Click here to read an interview with Frank McArty from September, 1898
Frank McArty was a Private in Troop A of the First United States Volunteer Cavalry, also known as Theodore Roosevelt’s “Rough Riders.” He participated in the battle at La Guasimas on June 24, 1898, Kettle and San Juan Hills on July 1, 1898 and the siege of Santiago. In many of the rosters for the Rough Riders, McArty is listed as Frank McCarty or Frank McCarthy.
Francis Marion “Frank” McArty, the son of Charles Wesley McArty and Mary Jane “Molly” Bear was born in Willow Branch Township, Piatt County, Illinois on November 27, 1867. His parents owned a farm where he learned farming and he attended the local schools. He passed the teacher’s examination in April 1889, taught school for a short time and attended Illinois State Normal University in 1890.
McArty was elected Justice of the Peace in Willow Branch in 1894, and in 1895 and 1896 was elected chairman of the Republican Committee. On June 25, 1893, Frank married Nellie May Jones and on August 9, 1894, a son, Francis Marion McArty, Jr. was born. Sadly, Nellie May came down with pneumonia and passed away February 16, 1896. Sometime in 1897, Frank left his young son with the maternal grandparents and traveled to Flagstaff, Arizona to work on a ranch. It was while he was working as a ranch hand that the call went out for men to join with Theodore Roosevelt to fight the Spanish in Cuba. Frank, was now thirty years old
Coconino County, where Frank was working was allotted twenty-five men out of a total of two hundred to be taken from Arizona and in three hours after the call was issued in Flagstaff, 148 men had signed the muster roll. The men decided among themselves that the mayor of Flagstaff should select the twenty-five men. The decision worked in Frank’s favor for the Mayor was influenced by politics and, luckily, his political beliefs was in accord with the mayor and he was among those selected. The Rough Riders’ records indicate that Frank had light brown hair, brown eyes, and stood five foot, seven inches tall.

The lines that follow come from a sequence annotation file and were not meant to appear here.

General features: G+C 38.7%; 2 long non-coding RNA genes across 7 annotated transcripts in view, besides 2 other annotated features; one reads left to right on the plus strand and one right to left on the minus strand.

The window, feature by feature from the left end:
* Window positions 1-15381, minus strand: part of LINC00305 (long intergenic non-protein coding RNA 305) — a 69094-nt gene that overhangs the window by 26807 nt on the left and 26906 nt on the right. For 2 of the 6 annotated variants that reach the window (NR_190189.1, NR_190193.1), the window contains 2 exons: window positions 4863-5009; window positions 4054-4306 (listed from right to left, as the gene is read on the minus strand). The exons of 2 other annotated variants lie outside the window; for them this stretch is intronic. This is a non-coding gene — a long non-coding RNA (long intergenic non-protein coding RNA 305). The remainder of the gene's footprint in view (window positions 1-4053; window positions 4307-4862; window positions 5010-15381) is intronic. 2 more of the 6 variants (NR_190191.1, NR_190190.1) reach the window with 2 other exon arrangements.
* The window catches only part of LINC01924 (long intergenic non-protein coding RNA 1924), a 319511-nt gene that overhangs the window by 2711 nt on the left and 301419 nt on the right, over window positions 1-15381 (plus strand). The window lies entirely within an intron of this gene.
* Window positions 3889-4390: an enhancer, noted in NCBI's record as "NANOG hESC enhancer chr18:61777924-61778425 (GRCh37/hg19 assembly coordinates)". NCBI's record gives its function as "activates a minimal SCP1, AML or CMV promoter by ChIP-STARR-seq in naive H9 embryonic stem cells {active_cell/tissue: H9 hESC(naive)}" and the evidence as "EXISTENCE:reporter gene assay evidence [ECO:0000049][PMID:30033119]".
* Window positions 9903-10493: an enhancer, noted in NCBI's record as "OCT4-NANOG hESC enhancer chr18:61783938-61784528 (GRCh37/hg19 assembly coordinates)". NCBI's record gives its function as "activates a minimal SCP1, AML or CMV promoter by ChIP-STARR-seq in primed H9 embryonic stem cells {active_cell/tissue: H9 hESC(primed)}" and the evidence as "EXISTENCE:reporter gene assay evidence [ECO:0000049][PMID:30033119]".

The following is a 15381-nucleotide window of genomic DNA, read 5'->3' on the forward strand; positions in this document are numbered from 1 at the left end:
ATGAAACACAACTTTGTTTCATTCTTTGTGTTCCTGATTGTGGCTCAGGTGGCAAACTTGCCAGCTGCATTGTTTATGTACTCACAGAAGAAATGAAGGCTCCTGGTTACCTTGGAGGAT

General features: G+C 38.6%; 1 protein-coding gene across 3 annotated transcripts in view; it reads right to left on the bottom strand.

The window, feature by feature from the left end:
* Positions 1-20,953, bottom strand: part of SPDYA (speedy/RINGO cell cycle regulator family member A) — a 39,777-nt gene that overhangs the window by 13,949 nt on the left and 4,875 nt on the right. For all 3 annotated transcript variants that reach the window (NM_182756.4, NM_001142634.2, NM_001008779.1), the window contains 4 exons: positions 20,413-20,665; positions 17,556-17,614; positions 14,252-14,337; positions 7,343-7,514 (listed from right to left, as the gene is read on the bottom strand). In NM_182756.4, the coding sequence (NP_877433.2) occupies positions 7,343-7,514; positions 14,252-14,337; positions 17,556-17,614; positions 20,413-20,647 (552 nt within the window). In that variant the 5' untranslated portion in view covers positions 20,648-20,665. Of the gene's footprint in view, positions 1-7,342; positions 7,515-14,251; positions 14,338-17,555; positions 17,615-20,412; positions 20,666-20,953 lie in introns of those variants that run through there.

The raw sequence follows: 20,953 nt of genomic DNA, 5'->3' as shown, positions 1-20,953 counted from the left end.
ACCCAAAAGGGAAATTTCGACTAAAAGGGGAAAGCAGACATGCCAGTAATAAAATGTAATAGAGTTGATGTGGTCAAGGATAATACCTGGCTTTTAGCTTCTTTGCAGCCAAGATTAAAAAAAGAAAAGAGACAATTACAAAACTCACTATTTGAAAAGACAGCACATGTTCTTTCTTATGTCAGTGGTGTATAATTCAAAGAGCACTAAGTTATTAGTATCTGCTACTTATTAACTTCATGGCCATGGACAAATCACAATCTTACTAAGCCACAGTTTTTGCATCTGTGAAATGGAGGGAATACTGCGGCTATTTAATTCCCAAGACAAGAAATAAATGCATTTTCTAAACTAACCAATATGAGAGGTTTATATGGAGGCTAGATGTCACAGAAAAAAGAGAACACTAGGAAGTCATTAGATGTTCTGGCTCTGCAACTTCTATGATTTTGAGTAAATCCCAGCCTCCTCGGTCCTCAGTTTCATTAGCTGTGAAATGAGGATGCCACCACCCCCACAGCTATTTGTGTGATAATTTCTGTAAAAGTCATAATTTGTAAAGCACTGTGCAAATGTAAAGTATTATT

The group of men chosen by the mayor traveled by passenger train to Prescott, Arizona, then marched two miles to Ft. Whipple, an abandoned post where they were to be examined and swear their allegiance. This was Sunday, May 1, 1898.
On May 4, the men boarded a special Santa Fe train and traveled through New Mexico to El Paso, Texas where they switched onto the Southern Pacific and headed for San Antonio. Frank arrived in San Antonio at 3 a.m. Saturday morning, May 7, and went into camp with his fellow travellers. Three days later, Col. Leonard Wood arrived at the camp from Washington and immediately assumed command. Wood was followed on May 15 by Lieut. Col. Roosevelt, who arrived so quietly that many of the men didn’t know of his presence until the next day. Training with the horses began on the 16th with many of the horses being wild, unbroken horses. Thus the nickname “Rough Riders” was given to their unit.